Not everyone is predisposed through genetics to have addiction issues and even some who are may never be exposed to drugs so their addiction never starts. I say this a lot and it’s like the movie ‘Perfect Storm’, and that is how I explain how I became addicted to heroin. All aspects of my life, how I felt about myself, who was in my life and how the flow of everyday went, when I first tried heroin, I really did not think about the long term devastation it was about to cause in my life. I didn’t really know, but I was smart enough too, just the variables lined up and my addiction started, by the time I thought it may be a problem I was hooked and I guess embarrassed and ashamed to say anything so I just started to dictate my life. Using is just such a terrible cycle, we use to feel better about ourselves and to physically feel better, but the drugs make us feel worse about ourselves for doing them, and when we do not have them, we get sick. Even coming off of uppers, like meth and crack the crash makes us feel like such shit, the endorphins and serotonin gets so messed up that the crash is like being dope sick, just completely depressed and then we use drugs to mask that or feel better. And so the cycle continues.
Everyone asks what to do to get clean or how they can help their loved one get clean. I am currently trying to help a pregnant wife in South Africa with her ‘stone’ addicted husband into treatment. I believe that is meth. But the main thing is if the person wants to get clean, then the work begins, nothing can happen unless the person wants to get clean and like me, even then, it can take 13 years and 40 rehabs to get clean. I never gave up on myself, or my future and now I am creating the type of life I always knew I deserved. Once, the person says they want help, I am starting to recommend a 28 day inpatient rehab center. The week-long detox is not long enough, and for people who say they can’t go somewhere for 28 days, if you don’t you could be dead and that is forever. So just be willing, and open to try to go outside of your comfort zone for a better life long term. The 28 day detox will start out with a lot of withdrawal and sickness and being medically monitored really helps, they try to make it a little more bearable. Then building up the body and getting physically stronger is what those week 2 and 3 are about. The brain will be so scattered with drug dreams, cravings, racing thoughts, and in the beginning stages of healing. Do not overwhelm yourself too quickly into recovery. Too many times I tried rushing back to life and without doing any work to stay clean, that’s leading to relapse for sure. That last week of impatient treatment is where the work really starts to begin.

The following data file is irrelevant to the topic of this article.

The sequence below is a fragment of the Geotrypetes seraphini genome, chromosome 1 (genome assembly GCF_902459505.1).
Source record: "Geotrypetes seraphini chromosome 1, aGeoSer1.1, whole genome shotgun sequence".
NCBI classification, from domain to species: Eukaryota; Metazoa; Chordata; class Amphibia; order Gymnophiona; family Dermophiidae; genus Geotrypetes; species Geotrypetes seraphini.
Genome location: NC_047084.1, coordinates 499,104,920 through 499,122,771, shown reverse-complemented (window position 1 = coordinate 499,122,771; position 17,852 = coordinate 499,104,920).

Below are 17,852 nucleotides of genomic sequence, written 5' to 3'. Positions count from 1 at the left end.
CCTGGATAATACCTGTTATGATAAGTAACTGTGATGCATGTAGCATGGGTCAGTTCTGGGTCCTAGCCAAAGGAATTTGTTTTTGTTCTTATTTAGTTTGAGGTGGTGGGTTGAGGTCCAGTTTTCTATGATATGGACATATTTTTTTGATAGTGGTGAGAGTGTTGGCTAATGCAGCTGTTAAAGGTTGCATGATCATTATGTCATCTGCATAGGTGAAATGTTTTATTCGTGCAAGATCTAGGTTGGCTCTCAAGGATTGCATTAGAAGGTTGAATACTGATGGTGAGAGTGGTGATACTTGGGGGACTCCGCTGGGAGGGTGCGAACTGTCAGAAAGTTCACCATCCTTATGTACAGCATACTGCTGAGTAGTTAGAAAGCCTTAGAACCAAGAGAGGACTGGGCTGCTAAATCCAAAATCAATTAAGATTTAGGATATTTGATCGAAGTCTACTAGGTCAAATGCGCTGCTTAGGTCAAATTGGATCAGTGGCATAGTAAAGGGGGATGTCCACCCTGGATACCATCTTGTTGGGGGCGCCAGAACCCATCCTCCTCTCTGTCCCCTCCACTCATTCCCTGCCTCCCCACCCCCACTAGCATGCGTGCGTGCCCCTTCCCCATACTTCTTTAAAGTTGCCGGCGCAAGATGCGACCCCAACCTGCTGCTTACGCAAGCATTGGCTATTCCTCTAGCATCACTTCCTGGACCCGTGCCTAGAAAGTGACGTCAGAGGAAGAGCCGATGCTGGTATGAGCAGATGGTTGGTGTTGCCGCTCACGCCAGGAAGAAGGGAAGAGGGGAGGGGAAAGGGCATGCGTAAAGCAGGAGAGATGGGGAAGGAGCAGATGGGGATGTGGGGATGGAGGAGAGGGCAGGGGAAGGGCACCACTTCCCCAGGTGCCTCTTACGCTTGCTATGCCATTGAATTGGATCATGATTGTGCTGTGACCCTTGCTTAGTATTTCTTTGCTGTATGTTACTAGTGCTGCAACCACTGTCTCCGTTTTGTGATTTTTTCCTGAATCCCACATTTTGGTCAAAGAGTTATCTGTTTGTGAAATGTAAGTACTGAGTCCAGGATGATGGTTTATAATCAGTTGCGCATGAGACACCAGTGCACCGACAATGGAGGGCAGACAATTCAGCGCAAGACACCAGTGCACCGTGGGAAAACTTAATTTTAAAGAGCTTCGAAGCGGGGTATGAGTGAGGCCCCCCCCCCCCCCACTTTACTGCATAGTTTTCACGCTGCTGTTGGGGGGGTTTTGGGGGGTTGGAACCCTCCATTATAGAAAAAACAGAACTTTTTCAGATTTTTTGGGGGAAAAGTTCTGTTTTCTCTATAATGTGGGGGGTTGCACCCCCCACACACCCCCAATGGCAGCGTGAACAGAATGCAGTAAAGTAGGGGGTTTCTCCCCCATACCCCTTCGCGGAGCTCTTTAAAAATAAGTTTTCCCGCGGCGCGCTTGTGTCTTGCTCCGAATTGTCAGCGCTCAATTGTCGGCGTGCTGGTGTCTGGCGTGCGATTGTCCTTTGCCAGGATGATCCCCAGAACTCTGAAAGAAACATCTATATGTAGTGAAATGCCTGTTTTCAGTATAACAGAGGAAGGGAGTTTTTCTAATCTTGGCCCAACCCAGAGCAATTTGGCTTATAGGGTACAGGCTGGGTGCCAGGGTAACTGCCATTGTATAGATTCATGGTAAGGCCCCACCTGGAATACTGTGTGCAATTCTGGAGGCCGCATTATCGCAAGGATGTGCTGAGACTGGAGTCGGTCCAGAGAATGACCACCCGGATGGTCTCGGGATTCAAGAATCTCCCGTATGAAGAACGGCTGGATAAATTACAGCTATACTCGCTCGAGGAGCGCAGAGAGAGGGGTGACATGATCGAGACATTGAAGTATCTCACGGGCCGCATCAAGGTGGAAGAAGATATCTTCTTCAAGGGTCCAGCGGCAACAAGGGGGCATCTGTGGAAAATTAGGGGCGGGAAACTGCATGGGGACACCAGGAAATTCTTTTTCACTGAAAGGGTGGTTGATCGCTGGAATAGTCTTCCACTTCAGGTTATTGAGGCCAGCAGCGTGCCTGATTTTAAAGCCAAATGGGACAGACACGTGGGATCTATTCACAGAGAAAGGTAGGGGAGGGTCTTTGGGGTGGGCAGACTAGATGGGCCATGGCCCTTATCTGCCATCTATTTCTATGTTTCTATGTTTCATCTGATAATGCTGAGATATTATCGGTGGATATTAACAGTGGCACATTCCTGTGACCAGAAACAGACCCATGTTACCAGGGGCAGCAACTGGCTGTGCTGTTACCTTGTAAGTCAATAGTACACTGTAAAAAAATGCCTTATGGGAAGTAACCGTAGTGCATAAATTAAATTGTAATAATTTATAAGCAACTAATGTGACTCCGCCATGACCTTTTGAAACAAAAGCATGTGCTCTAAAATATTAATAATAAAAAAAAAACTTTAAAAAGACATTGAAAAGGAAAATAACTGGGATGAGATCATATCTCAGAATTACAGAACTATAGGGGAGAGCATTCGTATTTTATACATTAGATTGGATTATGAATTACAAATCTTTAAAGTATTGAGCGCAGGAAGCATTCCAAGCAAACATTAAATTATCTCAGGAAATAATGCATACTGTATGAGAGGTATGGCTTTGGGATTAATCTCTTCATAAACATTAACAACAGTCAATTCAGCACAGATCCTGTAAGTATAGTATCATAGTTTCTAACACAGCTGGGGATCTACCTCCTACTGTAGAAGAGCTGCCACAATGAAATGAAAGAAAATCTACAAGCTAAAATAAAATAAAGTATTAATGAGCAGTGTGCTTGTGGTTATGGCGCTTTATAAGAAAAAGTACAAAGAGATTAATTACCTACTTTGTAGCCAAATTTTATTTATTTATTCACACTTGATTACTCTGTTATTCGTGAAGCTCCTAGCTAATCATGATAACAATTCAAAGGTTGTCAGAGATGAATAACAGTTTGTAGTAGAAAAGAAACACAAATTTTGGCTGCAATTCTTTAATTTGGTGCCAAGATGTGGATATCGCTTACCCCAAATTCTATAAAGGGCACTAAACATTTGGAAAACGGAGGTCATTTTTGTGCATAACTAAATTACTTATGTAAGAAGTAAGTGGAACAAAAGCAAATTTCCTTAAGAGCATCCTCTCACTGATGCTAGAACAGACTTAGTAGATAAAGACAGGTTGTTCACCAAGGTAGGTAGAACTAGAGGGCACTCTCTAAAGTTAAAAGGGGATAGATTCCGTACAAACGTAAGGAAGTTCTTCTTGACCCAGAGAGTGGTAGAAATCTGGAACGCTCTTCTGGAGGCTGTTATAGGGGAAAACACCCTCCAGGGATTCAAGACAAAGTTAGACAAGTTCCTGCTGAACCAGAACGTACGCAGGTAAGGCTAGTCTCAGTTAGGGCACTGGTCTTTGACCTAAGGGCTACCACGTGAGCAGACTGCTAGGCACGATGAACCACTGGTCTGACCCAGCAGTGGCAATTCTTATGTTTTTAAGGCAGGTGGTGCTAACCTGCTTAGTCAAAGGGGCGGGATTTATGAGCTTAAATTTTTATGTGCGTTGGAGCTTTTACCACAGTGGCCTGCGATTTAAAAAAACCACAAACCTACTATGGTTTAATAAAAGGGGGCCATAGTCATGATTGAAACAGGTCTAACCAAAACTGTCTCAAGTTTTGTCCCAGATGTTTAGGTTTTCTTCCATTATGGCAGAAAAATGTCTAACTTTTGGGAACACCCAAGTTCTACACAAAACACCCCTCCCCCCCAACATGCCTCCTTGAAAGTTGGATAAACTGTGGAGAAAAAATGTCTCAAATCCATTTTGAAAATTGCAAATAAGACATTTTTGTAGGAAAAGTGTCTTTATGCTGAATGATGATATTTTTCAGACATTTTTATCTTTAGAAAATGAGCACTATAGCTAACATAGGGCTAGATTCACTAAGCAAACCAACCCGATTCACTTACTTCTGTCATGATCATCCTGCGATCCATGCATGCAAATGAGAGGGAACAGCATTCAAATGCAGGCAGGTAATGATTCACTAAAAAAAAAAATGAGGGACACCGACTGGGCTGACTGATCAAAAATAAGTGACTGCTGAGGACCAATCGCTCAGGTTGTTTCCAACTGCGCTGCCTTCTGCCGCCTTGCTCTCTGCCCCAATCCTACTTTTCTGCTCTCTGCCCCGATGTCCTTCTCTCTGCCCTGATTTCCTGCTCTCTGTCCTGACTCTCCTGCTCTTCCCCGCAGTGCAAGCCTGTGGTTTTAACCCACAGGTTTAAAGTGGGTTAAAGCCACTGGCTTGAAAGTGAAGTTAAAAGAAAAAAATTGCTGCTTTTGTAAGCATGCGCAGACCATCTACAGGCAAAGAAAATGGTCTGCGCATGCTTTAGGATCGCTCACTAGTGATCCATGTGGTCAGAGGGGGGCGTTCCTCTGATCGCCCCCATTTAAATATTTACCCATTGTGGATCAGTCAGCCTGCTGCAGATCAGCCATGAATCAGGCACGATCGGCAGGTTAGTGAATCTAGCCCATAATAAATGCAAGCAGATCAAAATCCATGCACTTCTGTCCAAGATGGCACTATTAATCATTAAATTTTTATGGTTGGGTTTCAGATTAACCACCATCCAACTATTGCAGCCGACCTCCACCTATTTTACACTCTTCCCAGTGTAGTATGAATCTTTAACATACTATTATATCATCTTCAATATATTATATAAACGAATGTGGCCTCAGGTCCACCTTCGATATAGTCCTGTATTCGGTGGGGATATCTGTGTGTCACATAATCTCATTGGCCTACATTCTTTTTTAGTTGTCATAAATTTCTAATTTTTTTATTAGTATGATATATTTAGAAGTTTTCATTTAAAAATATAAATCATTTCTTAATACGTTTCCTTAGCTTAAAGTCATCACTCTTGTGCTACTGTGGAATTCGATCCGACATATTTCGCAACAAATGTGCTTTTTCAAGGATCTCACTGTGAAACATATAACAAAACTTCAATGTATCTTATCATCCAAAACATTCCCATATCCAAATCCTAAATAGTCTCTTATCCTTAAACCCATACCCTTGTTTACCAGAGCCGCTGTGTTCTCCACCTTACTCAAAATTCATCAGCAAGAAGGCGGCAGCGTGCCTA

Through the first few weeks, there are groups to attend and it is laying the groundwork for the long term treatment plan. Which I strongly believe is different for everyone, but basically follows a template. Relapse Prevention Plan, Coping Skills, and a Crisis Plan in case of major catastrophic events, on to a daily recovery plan, it does take work everyday. I also have a Therapist, Psychiatrist, and great Medical doctor, and his two nurses, and an amazing sobriety coach who has been by my side since the beginning of my recovery journey which has been a big help. Going to a 60 year old man in AA for my sponsor just was not going to be conducive to my recovery and I knew that. Like I said, 40 rehabs, I did 90 in 90, meaning meetings, and then did it again. I really was always open to trying things to get clean, and I followed directions. It just was that the cure is not the exact same for everyone.
The cycle of addiction is literally the devil at work, and he is constantly waiting for a lapse, or a moment of vulnerability or weakness so he can squeeze back into our lives. Everyday that we use the tools we have to defeat our addiction is one more day built on our foundation to recovery. Our addiction never took any days off, and either does our work in recovery. They say we mentally and emotionally relapse before we ever pick up the drink or drugs and physically relapse. It is important to stay focused, have a solid treatment plan, and build a really great support system around you. The idea is to create a life for yourself that is so great and so amazing, that even when hardships occur, living this recovery life is indispensable.
4 thoughts on ““Create A Life Worth Living””
Thank you I needed to hear this
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Thank you for sharing.
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Thank you for sharing. I used drugs when I was younger but luckily I didn’t have an addictive spirit I could use when I wanted. I spent 12 years in the Marines so all I did in the service was alcohol because of drug screens. When I got out I used different recreational drugs but then after 3 back surgeries and having rods and screws put in my back I had to start on pain killers been on them for 26 years but never abused them always took them as prescribed but this year found a natural pain killer callled Kratom which has helped me get off of pain killers! I have two Sons that are recovering addicts one has beat it but the other is still dealing with addiction has been to Maine to Calvary residential discipleship program twice for a total of 2 years. He’s back home doing ok but still slips up here and there it’s gonna be there always like demons you just have to learn to overcome with Gods help! I serve as Worship leader for Celebrate Recovery trying to help others battle their addictions along with still helping my son! As we say in Celebrate Recovery one temptation at a time! Good job keep it up and God bless ❤️🙏
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This is wonderful! I have a blog on addiction about my son who’s still “out there”. Praying that someone can reach him.http://samantha-waters.com/2021/04/24/panic-mc-tacks/